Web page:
SRC and Rick Cole, the advanced placement chemistry teacher at Evansville
High School. This method of interacting with high school students
holds promise as a way of allowing students to experience how data
is taken in the real world and also mesh with school curriculum
without disrupting it. The SRC plans to improve this activity and
involve more local high schools around the area in similar projects.
2. Multiple Superconducting Gaps
in MgB2 Unambiguously Established
Juan Carlos Campuzano, a member of the SRC scientific directorate,
together with his former student Adam Kaminski and several researchers
from Japan and elsewhere have uncovered evidence that unambiguously
proves that the metallic superconductor Magnesium diboride (MgB2)
has a two-band superconductivity mechanism.
The transition temperature for MgB2 is 39 K, which is the highest
known Tc for a metallic superconductor. The cause of this anomalously
high Tc is the subject of intensive study because of its importance
to understanding the fundamental physics of superconductivity as
well as for its potential industrial applications. The key to understanding
superconductivity lies with the superconducting energy gap associated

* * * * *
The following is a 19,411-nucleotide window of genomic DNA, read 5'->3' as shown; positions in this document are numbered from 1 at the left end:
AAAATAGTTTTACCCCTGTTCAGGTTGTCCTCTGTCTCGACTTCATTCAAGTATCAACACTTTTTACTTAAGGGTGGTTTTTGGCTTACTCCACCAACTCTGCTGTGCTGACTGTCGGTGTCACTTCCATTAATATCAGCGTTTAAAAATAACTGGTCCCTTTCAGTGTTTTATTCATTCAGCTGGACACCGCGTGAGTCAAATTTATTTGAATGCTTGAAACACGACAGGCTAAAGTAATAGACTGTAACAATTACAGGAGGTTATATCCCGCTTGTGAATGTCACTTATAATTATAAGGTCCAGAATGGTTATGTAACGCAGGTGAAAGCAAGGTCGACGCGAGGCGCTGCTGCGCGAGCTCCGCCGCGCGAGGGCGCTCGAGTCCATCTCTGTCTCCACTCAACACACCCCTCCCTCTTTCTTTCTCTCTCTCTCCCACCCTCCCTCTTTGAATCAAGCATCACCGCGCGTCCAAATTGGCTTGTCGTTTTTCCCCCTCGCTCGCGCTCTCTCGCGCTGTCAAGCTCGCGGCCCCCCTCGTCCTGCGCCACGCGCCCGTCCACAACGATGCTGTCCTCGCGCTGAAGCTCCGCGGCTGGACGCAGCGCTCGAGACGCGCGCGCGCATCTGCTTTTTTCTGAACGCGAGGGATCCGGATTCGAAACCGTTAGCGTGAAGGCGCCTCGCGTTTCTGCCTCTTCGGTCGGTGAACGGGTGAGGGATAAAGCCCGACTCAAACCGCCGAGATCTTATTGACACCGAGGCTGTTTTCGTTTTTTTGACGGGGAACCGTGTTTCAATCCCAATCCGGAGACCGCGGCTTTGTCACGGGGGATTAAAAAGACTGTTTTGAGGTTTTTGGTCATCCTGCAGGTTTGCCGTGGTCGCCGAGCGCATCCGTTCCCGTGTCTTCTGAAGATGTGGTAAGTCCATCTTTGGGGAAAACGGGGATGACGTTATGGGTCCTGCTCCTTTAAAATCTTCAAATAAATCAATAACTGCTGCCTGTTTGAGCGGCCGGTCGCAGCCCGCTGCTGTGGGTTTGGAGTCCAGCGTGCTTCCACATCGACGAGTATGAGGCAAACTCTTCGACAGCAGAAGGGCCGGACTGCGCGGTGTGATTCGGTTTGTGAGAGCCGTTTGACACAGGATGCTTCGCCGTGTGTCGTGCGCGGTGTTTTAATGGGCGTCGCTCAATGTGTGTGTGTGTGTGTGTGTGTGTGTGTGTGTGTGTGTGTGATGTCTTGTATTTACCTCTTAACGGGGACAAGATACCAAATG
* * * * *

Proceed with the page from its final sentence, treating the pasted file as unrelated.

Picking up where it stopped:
with the formation of the superconducting pairs. Previous experiments
suggested that there are two kinds of superconducting gaps in MgB2,
in contrast to both conventional and high-Tc superconductors. However,
these experiments were unable to provide a clear demonstration of
the two gaps because they lacked the ability to resolve the momentum
of the superconducting electrons. Using high-resolution angle-resolved
photoemission spectroscopy (ARPES) Campuzano and his associates
were able to gather direct experimental evidence for the two-band
superconductivity in MgB2, by separately observing the superconducting
gaps of the sigma and pi bands (as well as a surface band). The
gaps have distinctly different sizes, which proves that MgB2 is
a two-gap superconductor. The results of this research were published
in the May 2003 issue of Nature.
3. Environmental Infrared Workshop
A Great Success
A workshop on infrared spectromicroscopy, focusing on environmental
applications, was held at the University of Wisconsin-Madison Synchrotron
Radiation Center May 28-30, 2003. This workshop was designed for
scientists working in areas of environmental research who are users